“Graphic Novel Scholar”? Naw, “Comics Geek”

Tintin and the Black Island.

The first comic I ever read when I was 6 after receiving it as a present from Aunty Doris. Here’s a recent photo of my tattered but beloved copy 20 years later:

Irreplaceable.

It wasn’t long before I completed my Tintin collection, then moved on to Asterix. Read a couple of Archies lying around my relatives’ places in Singapore when I’d visit from Japan in the summers.

Then I delved into manga, starting when I was 11 with kid-friendly Doraemon (or as “kid-friendly” as you can get in Japan; a culture with public bathing—onsens/sentos/ofuros—doesn’t quite view nudity in the same taboo way as in the West). Then One Piece when I was 13, followed by all the shonen staples. In high school, I transitioned to seinen and dabbled in shojo. At one point in time, I owned 1,500 manga; I reckon I’ve read close to 2,000 now. Also likely spent more hours tachi-yomi (lit. standing-reading) at secondhand bookshops than I did at home.

Literally dropped by BOOKOFF 3-4x every week after school to stand-read secondhand manga.

English comics (aside from Tintin, Asterix, Archie) I first encountered at 13 in the summer of 2005. My parents were doing a summer course at Regent College in Vancouver, and I often wandered off alone to Chapters Bookstore. Craig Thompson’s Blankets was the first that fully captivated me; I remember reading it straight in 3 hours sitting on the floor. I was in Singapore for a few months after that, which meant easy access via Kinokuniya: superhero comics (e.g. Ultimate Spider-Man), as well as more grown-up comics (e.g. Watchmen, The Sandman, Y: the Last Man, etc.).

Now at age 25, I’m still reading comics. Except in the process, I’ve gotten a BA and soon will get an MA in English Literature. That’s right, I get to read and write on what I love and get a university degree.

But I masqueraded for a bit. When I started writing on comics in my undergrad, I had to probe the uni department, test out the waters. I used the term “graphic novel” (popularised by Will Eisner’s A Contract with God) to make it sound sophisticated and, as much as possible, to avoid having to defend my choice of texts. I wrote on Alan Moore’s Watchmen for my literary theory exam, and on Frank Miller’s The Dark Knight Returns (comparing it with Don DeLillo’s White Noise) for my American Fiction essay: both received firsts, which meant I successfully foole— I mean, impressed the markers. For my dissertation, I wrote 12,000 words on Neil Gaiman’s The Sandman and received the highest mark I’ve ever got. I was a certified, legit scholar of graphic novels.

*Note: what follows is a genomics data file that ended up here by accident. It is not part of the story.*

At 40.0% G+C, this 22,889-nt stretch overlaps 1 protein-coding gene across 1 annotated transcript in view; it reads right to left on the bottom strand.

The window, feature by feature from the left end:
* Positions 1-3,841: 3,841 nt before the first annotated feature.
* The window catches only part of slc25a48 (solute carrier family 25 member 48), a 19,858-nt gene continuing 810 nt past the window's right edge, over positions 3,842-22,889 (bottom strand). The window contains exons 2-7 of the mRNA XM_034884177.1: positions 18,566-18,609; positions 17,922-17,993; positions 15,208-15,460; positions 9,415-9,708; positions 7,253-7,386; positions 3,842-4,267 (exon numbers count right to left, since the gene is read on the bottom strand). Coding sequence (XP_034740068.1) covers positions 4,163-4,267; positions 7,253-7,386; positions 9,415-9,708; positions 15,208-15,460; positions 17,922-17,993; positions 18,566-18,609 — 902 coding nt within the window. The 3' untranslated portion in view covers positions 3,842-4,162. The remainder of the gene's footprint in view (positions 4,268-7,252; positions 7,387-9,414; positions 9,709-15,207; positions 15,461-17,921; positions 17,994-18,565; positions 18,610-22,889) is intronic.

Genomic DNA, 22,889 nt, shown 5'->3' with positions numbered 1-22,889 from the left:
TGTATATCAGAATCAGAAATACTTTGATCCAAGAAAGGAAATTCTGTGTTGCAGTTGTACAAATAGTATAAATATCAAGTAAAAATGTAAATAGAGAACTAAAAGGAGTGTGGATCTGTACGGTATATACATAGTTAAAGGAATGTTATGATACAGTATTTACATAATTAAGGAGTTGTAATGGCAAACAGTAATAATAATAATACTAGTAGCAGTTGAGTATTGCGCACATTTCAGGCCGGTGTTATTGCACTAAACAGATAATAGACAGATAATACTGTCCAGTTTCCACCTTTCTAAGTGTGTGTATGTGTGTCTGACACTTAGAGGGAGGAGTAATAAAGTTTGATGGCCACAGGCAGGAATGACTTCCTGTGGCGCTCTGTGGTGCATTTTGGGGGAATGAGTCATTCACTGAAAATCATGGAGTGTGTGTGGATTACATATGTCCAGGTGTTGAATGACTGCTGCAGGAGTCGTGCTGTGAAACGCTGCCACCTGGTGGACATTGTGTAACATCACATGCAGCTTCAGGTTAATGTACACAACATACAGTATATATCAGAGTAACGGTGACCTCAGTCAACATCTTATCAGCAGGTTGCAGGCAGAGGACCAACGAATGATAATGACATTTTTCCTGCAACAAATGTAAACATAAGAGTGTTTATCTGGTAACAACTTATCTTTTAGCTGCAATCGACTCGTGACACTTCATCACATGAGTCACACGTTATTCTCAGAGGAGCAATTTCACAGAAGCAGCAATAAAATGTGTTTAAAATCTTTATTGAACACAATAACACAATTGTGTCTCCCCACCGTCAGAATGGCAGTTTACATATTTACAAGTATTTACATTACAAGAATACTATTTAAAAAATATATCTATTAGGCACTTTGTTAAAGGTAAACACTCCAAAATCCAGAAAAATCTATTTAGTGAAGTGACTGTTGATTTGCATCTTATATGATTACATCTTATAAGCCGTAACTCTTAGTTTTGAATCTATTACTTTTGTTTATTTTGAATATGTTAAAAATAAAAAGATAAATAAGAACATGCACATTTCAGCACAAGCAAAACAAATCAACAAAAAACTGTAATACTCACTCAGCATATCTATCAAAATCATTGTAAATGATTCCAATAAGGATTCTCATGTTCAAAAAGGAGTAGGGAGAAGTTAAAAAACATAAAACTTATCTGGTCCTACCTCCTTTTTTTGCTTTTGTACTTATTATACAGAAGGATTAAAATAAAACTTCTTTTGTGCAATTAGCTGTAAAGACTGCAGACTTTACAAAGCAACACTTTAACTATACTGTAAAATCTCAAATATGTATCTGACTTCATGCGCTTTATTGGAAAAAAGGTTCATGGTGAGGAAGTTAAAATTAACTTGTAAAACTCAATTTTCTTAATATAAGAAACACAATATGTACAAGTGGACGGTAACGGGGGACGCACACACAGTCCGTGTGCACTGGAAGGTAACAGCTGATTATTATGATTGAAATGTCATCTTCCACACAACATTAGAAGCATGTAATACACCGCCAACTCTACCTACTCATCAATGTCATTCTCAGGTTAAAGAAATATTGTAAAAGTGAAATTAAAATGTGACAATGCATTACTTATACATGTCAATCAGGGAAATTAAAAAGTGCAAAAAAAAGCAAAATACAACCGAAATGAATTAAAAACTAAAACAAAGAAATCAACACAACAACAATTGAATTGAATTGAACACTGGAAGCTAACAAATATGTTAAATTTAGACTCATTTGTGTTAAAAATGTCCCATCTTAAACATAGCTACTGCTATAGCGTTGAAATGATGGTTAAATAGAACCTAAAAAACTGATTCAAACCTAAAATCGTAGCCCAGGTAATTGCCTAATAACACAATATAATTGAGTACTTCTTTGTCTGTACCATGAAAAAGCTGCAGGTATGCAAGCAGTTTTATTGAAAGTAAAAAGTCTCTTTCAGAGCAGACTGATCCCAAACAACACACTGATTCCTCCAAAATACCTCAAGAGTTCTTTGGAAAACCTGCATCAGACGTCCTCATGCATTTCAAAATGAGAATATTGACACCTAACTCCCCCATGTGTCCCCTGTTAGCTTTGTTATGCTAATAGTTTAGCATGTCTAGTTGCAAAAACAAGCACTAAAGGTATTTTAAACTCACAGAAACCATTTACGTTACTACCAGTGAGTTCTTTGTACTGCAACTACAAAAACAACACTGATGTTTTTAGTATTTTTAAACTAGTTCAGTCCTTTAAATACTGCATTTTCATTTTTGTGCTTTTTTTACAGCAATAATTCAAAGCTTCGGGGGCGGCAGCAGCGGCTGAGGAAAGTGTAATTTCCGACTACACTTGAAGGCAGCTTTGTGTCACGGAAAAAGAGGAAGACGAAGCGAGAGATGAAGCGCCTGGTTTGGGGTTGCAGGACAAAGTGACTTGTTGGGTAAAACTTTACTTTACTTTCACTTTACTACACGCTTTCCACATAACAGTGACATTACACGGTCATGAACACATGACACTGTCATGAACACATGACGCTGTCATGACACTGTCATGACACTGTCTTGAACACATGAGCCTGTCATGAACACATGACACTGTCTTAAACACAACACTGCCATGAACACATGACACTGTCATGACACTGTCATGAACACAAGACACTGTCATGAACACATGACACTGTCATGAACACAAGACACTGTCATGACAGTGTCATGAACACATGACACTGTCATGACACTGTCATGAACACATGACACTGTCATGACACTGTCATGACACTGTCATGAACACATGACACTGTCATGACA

My desk whilst working on my BA dissertation.

But now, I don’t even use the term “graphic novel” anymore. Daniel Raeburn calls the phrase out

for its insecure pretension—the literary equivalent of calling a garbage man a “sanitation engineer” (Wikipedia)

Or in the words of Alan Moore, one of the greatest comics writer ever:

That pompous phrase was thought up by some idiot in the marketing department of DC. I prefer to call them Big Expensive Comics. (Telegraph)

I’m still reading and writing on (big expensive) comics. When people ask me what I specialise in, I tell them comics studies. There’s no hiding it: I may be donning the façade of a graphic novel scholar, but in reality, I’m just a full-blown comics geek.

(Disclaimer: this doesn’t change the fact that I fully believe in and advocate the literary value of comics. I guess you can view me as a geek able to wield intellectual rhetoric to negate any belittlement of comics. Bring it on.)

There’s something particularly affecting about how my MA dissertation takes me back full circle 12 years ago to that fateful summer day in Vancouver, 2005 sitting on the floor of Chapters: Craig Thompson’s Blankets, plus his subsequent work, Habibi.

I’m also thankful that I’ve been able to incorporate my faith into my study of comics. I examined the possibilities of redemption in The Sandman; I’m now exploring the themes of faith and doubt in Blankets (which deals extensively with Christianity) and Habibi (likewise with Islam).

I’ll end by telling you a little secret: I’ve managed to leave my own little handprint—a legacy of sorts, if you will—on the English Literature module at Durham University, which I’m rather proud of considering it is the best English course in the UK (even above Oxbridge; sorry, as a Durham student [cough Oxbridge reject cough] I’m obliged to mention this every time).

All freshers have to take the Introduction to the Novel module, which since 2015 includes Alan Moore’s “graphic novel” V for Vendetta on its list of texts.

I put it there.

Well, not technically, but I did have a huge say in it. My undergrad diss supervisor who’s done extensive work in comics studies was pushing for the inclusion of a graphic novel. In one of our meetings, he mentioned his keenness for Moore’s From Hell (planning to pair it with Jekyll and Hyde), to which I replied, ‘A 600-page tome that even I, a seasoned comics reader, find intimidating? Not the best choice for an introduction to a medium that many might be new to. It might very well put them off from reading comics forever.’

So he asked me what I’d recommend, to which I put forth V for Vendetta. And lo and behold, there it was on the module the following year.

Geek: 1. Uni: 0.

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